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Kentucky Civil Response team Hosts Multi-agency Exercise

  • Published
  • By Sgt. 1st Class Benjamin Crane,
  • Kentucky National Guard Public Affairs Office

LOUISVILLE, Ky. – If there were ever an incident at Churchill Downs requiring the specially trained chemical unit of the National Guard, thanks to training done this week, they’d be ready.

About 20 Soldiers from the 75th Troop Command’s 41st Weapons of Mass Destruction Civil Support Team, National Guard CST Soldiers from seven other states, Louisville police and the FBI conducted the one-day exercise March 13 to prepare for the Kentucky Derby in May.

“This is a preparatory field training exercise to get our team, our support personnel from other states’ CSTs, LMPD and FBI ready for the derby festival,” said Air Force Senior Master Sgt. Scott Terrill, 41st CST site safety officer and site safety coordinator. “Whenever we’re activated to come here, in a pre-plan phase to preemptively monitor Churchill Downs and the surrounding area for potential hazards, we work with our local partners.”

Those relationships are essential for smooth operations during high-profile events.

“The collaboration that we get from the National Guard is essential for the public safety here at Churchill Downs,” said Dustin Clem, a 7-year veteran of the LMPD’s hazards incident response team. “We wouldn’t be able to really effectively do some of the WMD mission without the CST. They’re an integral part of our operations and they complement our team very well.”

Terrill said it was the fourth consecutive year of the exercises, with this one the largest.

“This is the first year that we’ve brought in our support personnel,” said Terrill. “All the people who are on ground with us from the out-of-state CSTs are going to be the same people that are going to be working with us in May for the actual derby festival. This is also the first year that we’ve kind of built over the last few years to make these exercises more complex from a scene management perspective.”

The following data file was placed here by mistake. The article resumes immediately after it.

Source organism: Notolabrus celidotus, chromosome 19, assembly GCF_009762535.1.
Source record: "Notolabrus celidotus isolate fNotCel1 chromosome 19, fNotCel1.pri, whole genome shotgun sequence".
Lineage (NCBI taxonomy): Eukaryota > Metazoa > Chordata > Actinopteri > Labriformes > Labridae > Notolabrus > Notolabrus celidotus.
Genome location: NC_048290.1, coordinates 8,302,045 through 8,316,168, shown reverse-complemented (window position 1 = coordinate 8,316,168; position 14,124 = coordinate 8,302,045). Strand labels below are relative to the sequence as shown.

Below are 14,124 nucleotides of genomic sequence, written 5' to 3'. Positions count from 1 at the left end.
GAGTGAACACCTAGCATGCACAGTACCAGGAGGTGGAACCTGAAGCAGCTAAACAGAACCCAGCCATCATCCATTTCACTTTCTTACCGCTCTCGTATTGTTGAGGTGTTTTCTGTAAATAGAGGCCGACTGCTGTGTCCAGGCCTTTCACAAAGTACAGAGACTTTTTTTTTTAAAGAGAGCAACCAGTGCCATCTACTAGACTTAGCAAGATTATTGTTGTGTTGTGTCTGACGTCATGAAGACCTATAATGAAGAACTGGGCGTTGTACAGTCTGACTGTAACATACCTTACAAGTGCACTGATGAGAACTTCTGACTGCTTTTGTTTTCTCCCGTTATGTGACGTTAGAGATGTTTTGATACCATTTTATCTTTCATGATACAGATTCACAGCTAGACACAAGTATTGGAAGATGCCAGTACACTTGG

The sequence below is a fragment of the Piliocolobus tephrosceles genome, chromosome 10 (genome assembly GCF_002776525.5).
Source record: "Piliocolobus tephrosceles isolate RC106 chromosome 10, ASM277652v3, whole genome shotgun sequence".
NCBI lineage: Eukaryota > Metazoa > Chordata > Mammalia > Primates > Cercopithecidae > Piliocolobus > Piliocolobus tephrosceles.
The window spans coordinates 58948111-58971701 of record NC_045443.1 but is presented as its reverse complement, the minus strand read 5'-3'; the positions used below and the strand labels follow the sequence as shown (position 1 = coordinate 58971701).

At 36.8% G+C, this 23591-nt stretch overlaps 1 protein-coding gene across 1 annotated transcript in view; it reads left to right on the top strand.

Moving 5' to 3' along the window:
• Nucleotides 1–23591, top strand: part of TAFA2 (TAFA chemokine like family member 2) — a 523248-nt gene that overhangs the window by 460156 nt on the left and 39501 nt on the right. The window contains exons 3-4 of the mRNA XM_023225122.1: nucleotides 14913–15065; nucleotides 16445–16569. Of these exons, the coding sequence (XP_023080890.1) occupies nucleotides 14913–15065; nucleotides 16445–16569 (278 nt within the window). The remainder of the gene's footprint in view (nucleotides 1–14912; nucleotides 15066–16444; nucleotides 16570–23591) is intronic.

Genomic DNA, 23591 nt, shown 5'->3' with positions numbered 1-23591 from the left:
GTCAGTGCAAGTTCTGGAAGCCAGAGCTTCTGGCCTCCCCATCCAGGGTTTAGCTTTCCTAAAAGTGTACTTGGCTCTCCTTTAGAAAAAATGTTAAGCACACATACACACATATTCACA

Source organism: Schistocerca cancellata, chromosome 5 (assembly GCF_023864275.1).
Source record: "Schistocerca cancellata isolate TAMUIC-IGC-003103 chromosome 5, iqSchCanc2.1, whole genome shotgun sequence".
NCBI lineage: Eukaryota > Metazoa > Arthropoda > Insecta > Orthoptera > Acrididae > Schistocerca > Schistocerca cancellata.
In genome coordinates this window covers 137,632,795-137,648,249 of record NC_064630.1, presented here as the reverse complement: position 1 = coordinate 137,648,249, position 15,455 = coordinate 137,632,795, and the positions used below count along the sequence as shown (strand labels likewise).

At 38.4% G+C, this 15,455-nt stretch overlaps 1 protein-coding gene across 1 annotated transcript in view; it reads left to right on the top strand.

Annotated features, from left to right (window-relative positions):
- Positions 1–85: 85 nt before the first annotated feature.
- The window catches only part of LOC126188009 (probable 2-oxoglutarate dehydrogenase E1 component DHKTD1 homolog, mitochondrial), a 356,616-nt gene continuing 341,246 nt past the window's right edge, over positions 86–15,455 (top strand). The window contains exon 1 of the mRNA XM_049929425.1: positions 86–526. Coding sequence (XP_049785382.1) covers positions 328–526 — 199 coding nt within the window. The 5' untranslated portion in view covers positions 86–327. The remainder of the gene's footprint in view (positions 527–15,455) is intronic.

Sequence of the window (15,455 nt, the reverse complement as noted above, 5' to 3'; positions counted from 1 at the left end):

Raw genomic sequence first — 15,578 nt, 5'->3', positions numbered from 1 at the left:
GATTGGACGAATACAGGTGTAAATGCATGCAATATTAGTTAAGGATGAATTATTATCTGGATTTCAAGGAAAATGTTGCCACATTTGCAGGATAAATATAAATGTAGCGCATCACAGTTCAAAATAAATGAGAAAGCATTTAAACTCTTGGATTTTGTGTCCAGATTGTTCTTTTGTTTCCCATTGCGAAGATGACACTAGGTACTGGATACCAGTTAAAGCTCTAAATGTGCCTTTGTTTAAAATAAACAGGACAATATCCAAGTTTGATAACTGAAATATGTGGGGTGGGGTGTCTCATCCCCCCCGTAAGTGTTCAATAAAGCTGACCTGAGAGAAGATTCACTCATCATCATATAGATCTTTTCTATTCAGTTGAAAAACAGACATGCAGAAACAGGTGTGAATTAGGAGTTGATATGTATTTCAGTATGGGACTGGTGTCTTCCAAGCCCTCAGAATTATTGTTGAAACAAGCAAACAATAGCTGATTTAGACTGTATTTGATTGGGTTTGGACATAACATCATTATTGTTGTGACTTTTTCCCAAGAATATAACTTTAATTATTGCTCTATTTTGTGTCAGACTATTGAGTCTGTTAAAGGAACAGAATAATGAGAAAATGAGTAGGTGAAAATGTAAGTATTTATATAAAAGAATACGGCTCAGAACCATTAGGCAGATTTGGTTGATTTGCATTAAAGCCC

The festival attracts more than 100,000 people.

“The last thing you want to do is show up to a scene like this and not know those state, local federal agency leads,” said Terrill. “You don’t want the confusion of not knowing who to talk to, where they’re going to be located.” 

Exercise scenarios included setting up a decontamination station near one of the VIP gates used by high-profile dignitaries. 

Army Sgt. 1st Class Eric Shackelford, communications team chief and the VIP DECON noncommissioned officer in charge for the exercise, said it was valuable to get together in a low-pressure environment before the derby.

“Setting up these standard operating procedures will be a big help when it comes time that we are needed,” he said.

The 100 or so participants learned valuable lessons from each other during the exercise.

“It was a great day of training,” said Army Maj. Joseph Fontanez, commander of the 41st CST. “Lessons we learned, mistakes were made, and we saw where we were deficient. But now we have the time to address them and be ready come May.”

Teams joining the exercise included the New Hampshire National Guard’s 12th CST; Oklahoma’s 63rd CST; the 101st CST from the Idaho National Guard; Nevada’s 92nd CST; the North Carolina National Guard’s 42nd CST; North Dakota’s 81st CST, and the 54th CST from the Wisconsin National Guard.